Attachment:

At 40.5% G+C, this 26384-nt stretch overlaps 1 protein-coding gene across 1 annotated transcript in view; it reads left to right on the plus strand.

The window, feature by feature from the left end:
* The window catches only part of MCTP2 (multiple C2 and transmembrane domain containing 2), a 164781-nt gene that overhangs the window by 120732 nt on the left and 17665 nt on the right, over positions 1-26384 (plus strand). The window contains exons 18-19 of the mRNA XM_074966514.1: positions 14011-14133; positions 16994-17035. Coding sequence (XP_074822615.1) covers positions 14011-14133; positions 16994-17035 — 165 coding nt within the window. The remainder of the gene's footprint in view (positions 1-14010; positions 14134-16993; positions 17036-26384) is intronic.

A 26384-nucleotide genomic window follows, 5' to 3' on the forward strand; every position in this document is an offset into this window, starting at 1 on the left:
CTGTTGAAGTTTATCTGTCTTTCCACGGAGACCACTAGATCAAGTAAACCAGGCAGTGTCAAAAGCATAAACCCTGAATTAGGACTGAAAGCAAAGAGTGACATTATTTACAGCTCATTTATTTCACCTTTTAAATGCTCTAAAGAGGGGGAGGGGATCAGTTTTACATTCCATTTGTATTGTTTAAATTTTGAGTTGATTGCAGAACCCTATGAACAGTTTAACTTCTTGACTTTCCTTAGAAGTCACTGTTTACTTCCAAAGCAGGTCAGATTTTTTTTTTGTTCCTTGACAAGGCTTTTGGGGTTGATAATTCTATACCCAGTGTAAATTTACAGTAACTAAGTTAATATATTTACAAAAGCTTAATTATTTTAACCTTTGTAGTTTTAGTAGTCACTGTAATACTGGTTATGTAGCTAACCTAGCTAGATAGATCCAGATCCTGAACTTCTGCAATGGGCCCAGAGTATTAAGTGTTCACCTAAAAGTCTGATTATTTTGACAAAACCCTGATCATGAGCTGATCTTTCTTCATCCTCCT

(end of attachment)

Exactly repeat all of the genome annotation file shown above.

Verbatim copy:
At 40.5% G+C, this 26384-nt stretch overlaps 1 protein-coding gene across 1 annotated transcript in view; it reads left to right on the plus strand.

The window, feature by feature from the left end:
* The window catches only part of MCTP2 (multiple C2 and transmembrane domain containing 2), a 164781-nt gene that overhangs the window by 120732 nt on the left and 17665 nt on the right, over positions 1-26384 (plus strand). The window contains exons 18-19 of the mRNA XM_074966514.1: positions 14011-14133; positions 16994-17035. Coding sequence (XP_074822615.1) covers positions 14011-14133; positions 16994-17035 — 165 coding nt within the window. The remainder of the gene's footprint in view (positions 1-14010; positions 14134-16993; positions 17036-26384) is intronic.

A 26384-nucleotide genomic window follows, 5' to 3' on the forward strand; every position in this document is an offset into this window, starting at 1 on the left:
CTGTTGAAGTTTATCTGTCTTTCCACGGAGACCACTAGATCAAGTAAACCAGGCAGTGTCAAAAGCATAAACCCTGAATTAGGACTGAAAGCAAAGAGTGACATTATTTACAGCTCATTTATTTCACCTTTTAAATGCTCTAAAGAGGGGGAGGGGATCAGTTTTACATTCCATTTGTATTGTTTAAATTTTGAGTTGATTGCAGAACCCTATGAACAGTTTAACTTCTTGACTTTCCTTAGAAGTCACTGTTTACTTCCAAAGCAGGTCAGATTTTTTTTTTGTTCCTTGACAAGGCTTTTGGGGTTGATAATTCTATACCCAGTGTAAATTTACAGTAACTAAGTTAATATATTTACAAAAGCTTAATTATTTTAACCTTTGTAGTTTTAGTAGTCACTGTAATACTGGTTATGTAGCTAACCTAGCTAGATAGATCCAGATCCTGAACTTCTGCAATGGGCCCAGAGTATTAAGTGTTCACCTAAAAGTCTGATTATTTTGACAAAACCCTGATCATGAGCTGATCTTTCTTCATCCTCCT